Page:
• The video source 710 sends an AVC video stream that is initially encoded with a high quality. At the transcoder node 720, the high quality AVC stream is transcoded by the scalable video generation process logic 600 into an SVC video stream comprising three layers. The AVC base layer is passed through the transcoder node 720 and is denoted as “SVC layer 0”; while two enhancement layers are denoted as SVC layer 1 and SVC layer 2. Each of the SVC layers is individually encapsulated into a separate RTP stream as shown. The stream for SVC layer 0 is depicted as a thicker line, the stream for SVC layer 1 is depicted as a dashed line, and the stream for SVC layer 2 is depicted as a thinner line. Any transcoded stream transmitted to an endpoint is depicted as a thinner line, e.g., the AVC high quality stream that is transmitted from endpoint service node with XCoder 740(2) to endpoint with AVC decoder 750(2) and the AVC medium quality stream that is transmitted from service node with XCoder 740(3) to endpoint with AVC decoder 750(3). Streams in FIGS. 8 and 9 are depicted using the same scheme. Each RTP stream encapsulating the respective SVC layers are multicast to the endpoints 750(1)-750(4) according to their respective decoding parameters, as explained hereinafter.
  • Thus, the packets in each scalable layer are sent only to those service nodes that require the respective scalable layer. This is possible because the transcoder node 720 has received each endpoint's video requirements (decoding parameters) that were published in advance by endpoint service nodes 740(1)-740(4) on behalf of endpoints 750(1)-750(4), respectively. Each multicast distribution tree is built on the granularity of scalable layers and based on the published requirements from the endpoints 750(1)-750(4). For example, the stream for SVC layer 0 is needed by all endpoints 750(1)-750(4), and as such, each of the endpoints 750(1)-750(4) are joined to the multicast group for SVC layer 0. The stream for SVC layer 1 is needed by endpoints 750(1)-750(3) and the endpoints 750(1)-750(3) are joined to the multicast group for SVC layer 1. The stream for SVC layer 2 is only needed by endpoint 750(2) and endpoint 750(2) is joined to the multicast group for SVC layer 2. Each of the endpoint service nodes 740(1)-740(4) can convert the multicast streams to unicast streams when transmitting the SVC layers or transcoded video to each of the endpoints 750(1)-750(4).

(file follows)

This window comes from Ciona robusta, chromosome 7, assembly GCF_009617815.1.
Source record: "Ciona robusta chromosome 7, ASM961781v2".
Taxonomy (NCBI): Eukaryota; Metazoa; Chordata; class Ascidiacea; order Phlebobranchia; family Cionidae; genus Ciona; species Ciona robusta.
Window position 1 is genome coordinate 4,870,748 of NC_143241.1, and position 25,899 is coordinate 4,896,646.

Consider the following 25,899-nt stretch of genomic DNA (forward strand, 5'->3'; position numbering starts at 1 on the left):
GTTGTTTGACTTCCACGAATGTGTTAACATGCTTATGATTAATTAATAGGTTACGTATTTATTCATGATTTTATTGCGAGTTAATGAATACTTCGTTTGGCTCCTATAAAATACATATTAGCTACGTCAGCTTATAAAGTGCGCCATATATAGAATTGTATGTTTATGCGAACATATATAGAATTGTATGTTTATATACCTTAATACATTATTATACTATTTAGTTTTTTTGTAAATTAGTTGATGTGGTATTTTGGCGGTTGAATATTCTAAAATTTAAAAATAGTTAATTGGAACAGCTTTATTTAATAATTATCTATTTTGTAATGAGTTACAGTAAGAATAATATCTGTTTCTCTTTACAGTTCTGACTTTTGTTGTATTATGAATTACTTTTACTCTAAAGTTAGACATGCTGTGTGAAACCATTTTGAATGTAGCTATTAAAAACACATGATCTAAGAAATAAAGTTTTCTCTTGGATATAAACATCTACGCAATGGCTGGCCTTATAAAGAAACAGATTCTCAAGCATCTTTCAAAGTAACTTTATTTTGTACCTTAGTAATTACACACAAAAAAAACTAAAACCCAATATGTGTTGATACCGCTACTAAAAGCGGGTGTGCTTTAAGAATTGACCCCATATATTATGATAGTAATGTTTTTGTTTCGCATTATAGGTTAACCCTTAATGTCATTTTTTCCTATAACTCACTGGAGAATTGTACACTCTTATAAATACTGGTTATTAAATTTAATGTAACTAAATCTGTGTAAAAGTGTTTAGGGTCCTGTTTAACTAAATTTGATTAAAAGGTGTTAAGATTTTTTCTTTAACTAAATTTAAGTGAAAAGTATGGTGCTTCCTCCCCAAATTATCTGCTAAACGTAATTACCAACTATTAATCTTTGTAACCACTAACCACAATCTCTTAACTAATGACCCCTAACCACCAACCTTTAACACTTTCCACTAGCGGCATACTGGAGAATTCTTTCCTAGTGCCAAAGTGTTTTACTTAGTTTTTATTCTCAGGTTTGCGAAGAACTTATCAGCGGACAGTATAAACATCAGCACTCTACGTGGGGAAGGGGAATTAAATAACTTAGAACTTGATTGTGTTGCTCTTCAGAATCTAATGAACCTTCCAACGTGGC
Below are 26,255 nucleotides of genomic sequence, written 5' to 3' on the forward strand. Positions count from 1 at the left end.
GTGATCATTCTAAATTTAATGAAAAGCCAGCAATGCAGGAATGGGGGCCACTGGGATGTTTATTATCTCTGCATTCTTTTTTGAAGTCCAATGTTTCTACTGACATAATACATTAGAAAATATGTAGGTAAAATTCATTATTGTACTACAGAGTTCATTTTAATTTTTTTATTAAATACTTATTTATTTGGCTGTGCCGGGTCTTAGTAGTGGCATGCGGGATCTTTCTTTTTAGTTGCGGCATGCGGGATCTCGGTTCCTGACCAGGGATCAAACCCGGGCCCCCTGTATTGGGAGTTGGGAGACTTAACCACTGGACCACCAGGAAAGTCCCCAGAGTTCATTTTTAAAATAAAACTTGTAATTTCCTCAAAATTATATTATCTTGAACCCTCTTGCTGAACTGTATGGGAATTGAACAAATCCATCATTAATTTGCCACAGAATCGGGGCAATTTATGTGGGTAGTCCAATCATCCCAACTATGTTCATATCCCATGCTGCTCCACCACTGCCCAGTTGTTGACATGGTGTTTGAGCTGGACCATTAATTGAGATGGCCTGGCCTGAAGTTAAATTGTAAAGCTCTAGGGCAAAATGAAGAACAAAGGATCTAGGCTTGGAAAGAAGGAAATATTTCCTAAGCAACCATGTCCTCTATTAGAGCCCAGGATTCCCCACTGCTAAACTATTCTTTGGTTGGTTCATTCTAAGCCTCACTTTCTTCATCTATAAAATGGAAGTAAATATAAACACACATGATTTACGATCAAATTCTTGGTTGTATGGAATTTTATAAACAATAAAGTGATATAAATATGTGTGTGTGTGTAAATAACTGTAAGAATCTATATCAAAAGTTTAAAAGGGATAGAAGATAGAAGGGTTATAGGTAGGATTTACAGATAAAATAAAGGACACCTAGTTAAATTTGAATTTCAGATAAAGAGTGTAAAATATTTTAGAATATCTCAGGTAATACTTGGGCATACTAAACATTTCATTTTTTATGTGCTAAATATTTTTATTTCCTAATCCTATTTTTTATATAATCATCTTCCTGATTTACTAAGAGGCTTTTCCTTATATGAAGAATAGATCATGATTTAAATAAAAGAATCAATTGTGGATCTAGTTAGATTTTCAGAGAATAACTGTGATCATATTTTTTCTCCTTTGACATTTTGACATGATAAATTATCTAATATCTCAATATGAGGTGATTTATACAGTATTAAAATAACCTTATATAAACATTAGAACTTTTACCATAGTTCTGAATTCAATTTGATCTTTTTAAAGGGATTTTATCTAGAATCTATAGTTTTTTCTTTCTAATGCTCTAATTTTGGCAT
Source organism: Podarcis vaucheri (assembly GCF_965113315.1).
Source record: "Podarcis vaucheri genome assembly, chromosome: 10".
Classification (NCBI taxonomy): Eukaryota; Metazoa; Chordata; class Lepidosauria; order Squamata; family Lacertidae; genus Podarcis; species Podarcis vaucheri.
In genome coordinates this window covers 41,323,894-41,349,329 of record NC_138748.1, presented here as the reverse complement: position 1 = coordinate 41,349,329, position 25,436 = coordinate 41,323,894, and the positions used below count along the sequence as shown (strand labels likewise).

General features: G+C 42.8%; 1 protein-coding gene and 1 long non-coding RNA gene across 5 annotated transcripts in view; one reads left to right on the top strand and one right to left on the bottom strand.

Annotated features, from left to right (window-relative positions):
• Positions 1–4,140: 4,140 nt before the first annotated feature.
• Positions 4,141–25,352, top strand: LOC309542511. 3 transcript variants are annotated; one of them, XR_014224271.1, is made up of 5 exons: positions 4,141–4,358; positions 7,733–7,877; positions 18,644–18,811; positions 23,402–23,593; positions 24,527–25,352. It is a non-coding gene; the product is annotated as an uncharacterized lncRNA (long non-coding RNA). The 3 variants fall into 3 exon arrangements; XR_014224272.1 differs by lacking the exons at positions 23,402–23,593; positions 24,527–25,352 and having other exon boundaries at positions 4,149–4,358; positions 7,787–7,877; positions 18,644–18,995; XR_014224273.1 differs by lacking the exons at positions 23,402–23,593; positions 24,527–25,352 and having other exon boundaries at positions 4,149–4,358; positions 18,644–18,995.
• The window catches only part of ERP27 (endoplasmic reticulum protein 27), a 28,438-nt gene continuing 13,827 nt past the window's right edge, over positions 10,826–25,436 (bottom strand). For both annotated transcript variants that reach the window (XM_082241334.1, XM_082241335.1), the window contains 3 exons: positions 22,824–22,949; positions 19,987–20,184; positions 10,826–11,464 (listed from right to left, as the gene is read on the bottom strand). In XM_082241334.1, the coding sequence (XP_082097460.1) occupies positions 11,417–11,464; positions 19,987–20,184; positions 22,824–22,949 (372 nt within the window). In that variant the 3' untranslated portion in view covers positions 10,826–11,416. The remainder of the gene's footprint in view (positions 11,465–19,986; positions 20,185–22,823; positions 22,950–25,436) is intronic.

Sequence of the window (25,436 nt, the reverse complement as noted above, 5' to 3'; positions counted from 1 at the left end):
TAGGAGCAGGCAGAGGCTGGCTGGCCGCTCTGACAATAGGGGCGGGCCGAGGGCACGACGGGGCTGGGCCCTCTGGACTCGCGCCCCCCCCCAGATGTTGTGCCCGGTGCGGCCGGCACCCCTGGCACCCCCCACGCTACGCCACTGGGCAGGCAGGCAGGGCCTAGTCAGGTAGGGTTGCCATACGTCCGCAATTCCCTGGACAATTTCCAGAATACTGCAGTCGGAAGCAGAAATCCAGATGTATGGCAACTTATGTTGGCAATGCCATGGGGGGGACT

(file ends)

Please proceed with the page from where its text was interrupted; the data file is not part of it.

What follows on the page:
• The SVM framework can be easily implemented by any receiver-based multicast method that uses techniques to prevent loops from forming during the forwarding process, e.g., Reverse Path Forwarding (RPF) that used according to the Protocol Independent Multicast (PIM) and IGMP standards.
  • In addition, traffic engineering with multiple SVC layers can be applied by way of the multiple scalable layers for use in various applications. For example, each scalable layer may have its packets denoted with a QoS marking different from those in other scalable layers, for administrative purposes in traffic engineering and network bandwidth reservation as defined in existing methods, such as Differentiated Services Code Point (DSCP) and Resource Reservation Protocol (RSVP). SVM service nodes can perform QoS marking on SVC packets transparently to the endpoints so that the customized traffic engineering with SVC can be easily deployed for optimized QoE and network efficiency.
  • In this example, the RTP streams arrive at router 730(1) which routes SVC layers 0-2 to router 730(2) and routes SVC layers 0 and 1 to router 730(3). Router 730(2), in turn, routes SVC layers 0 and 1 to service node 740(1) and routes SVC layers 0-2 to service node with XCoder 740(2), while Router 730(3) routes SVC layers 0 and 1 to service node with XCoder 740(3) and routes SVC layer 0 to endpoint service node 740(4).
  • Service node 740(1) forwards SVC layers 0 and 1 to the endpoint 750(1) that employs an SVC decoder. SVC layers 0 and 1 provide SVC video at medium quality. Had endpoint 750(1) indicated in the decoding parameters that high quality video was desired, then SVC layer 2 could have been multicast to endpoint 750(1). Note that no transcoding is necessary at endpoint service node 740(1). At service node 740(2), SVC layers 0-2 are transcoded to provide high quality AVC video to endpoint 750(2), and at service node 740(3), SVC layers 0 and 1 are transcoded to provide medium quality AVC video to endpoint 750(3). Service node 740(4) passes SVC layer 0 to endpoint 750(4) to provide SVC base quality to the AVC decoder.
  • SVM service nodes are typically deployed in proximity to the network endpoints, e.g. with or as part of Internet edge routers on the enterprise campuses and branches. An SVM implementation may be included in an application with a centralized call control agent, such as the Cisco Unified Communication Manager (CUCM) or other call manager. With a call manager, the SVM service nodes can act as media resources similar to Media Termination Points (MTP) or hardware transcoders, such that they may be allocated by the call manager when the call manager sets up a switched video conference with heterogeneous endpoints. The call manager can use standard or proprietary signaling protocols, e.g., Session Initiation Protocol (SIP)/Session Description Protocol (SDP), H.323, or Skinny Client Control Protocol (SCCP), to negotiate the desired codec and quality of each endpoint.